Alas, Chloe and Jess don’t really hit it off, and before you know it, the witch/ghost/demon is chasing poor cursed Chloe all over the house, bumping into things, breaking Jess’s sculptures (so it’s got some taste), and putting bleeding teeth into the soup. It takes a little while for Jess to be convinced that supernatural weirdness is going on, but her husband skedaddles almost immediately using the pretext of a business trip, as he has no useful part to play in the plot (or does he?). (No.)

    Jess starts dreaming about suicidal old women/witch/demons, and the mysterious middle/eastern-European pops up again in order to be a bit enigmatic. Also popping up is Nick Moran, playing a policeman, who may or may not be the villain of the piece. He spends his time casting aspersion and staring moodily into every middle distance he can find.

    Meanwhile Chloe and Jess start investigating witches and stuff, then, after someone pops a scarf onto a garden ornament of a deer, they get chased around a bit by the ghost, but still manage to find time to (a) bond, and (b) unravel the true facts of the case. It all relates to a little boy from the children’s home who may or may not have been abducted by the dead old lady who may or may not be the scary ghost person. Logic flees from the story, Chloe falls down a pub cellar hatch and everything winds up in what appears to be a corner of Middle-Earth.

    Where DON’T KNOCK TWICE is at its best is in its jump scares. Maybe I’m getting more susceptible as I get older, but even when they’re properly signposted (or deliberately not signposted, which is sort-of the same thing) the sudden appearance of the ghoul does deliver the appropriate shock. What the film doesn’t do is leave that shock with you. There is nothing in the story to leave you with any after-fright. It’s not a film which makes you nervous about turning off the lights.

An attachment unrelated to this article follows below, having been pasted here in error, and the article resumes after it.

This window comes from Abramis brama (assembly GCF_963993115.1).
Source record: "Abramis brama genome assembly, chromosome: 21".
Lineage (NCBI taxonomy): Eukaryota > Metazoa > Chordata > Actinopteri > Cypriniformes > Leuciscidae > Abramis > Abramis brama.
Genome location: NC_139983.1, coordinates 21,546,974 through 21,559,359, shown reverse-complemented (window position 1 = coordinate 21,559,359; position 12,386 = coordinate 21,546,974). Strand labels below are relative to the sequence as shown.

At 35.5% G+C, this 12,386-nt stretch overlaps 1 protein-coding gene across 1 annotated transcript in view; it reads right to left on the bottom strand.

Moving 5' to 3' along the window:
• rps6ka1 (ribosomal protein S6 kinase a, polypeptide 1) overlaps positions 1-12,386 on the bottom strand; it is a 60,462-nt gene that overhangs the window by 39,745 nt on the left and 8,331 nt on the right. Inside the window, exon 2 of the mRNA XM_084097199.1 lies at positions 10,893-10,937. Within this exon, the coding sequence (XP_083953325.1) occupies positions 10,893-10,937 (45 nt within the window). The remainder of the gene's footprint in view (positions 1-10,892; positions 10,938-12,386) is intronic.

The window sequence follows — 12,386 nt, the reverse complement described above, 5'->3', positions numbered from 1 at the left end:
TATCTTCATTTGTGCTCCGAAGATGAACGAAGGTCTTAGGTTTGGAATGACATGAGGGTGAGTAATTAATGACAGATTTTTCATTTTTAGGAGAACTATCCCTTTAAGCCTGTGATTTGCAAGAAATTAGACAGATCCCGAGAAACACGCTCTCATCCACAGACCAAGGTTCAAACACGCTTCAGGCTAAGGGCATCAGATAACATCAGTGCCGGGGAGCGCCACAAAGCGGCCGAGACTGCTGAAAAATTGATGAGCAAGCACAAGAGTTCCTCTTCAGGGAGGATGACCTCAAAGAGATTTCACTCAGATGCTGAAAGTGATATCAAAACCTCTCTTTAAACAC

The film is surprisingly well-made (though I thin I was expecting a home-made effort, which this definitely isn’t) and looks good, for the most part. The actors are generally good enough, though there’s a bit where Moran and Sackhoff have to start talking straight to camera which I think is meant to be really intense and confessional, but instead makes it look like neither actor has ever acted before. The acting is full of all the appropriate clichés (which is fair enough as the film is constructed 100% out of cliché). There’s lots of meaningful staring (Boynton rarely blinks – it’s as if she thinks she’s in an episode of Doctor Who), nobody behaves like real humans do. And there’s even attention to detail: mother and daughter share a love of colourful and would-be iconically designed tops and tee-shirts (though I’m not sure if it was Mick Jagger, Tony Blair or Mary Bell on one of them). There’s probably some sort of symbolism to them (there’s a tiger, slogans including Sucker and Bitch Don’t Kill My Vibe, some record covers, rude finger gestures, the Ramones, the phrase Over the Mountains) but I can’t be bothered to sift the meaning.

    If you’re looking for a passable time-wasting horror about estranged relatives and spooky child-abducting weirdoes/policemen/witches/mystics, with lots of jumps but without any semblance of story logic then this fits the bill efficiently enough without doing anything particularly interesting. Forgettable but fun.

Leave a Reply

Fill in your details below or click an icon to log in: Logo

You are commenting using your account. Log Out / Change )

Twitter picture

You are commenting using your Twitter account. Log Out / Change )

Facebook photo

You are commenting using your Facebook account. Log Out / Change )

Google+ photo

You are commenting using your Google+ account. Log Out / Change )

Connecting to %s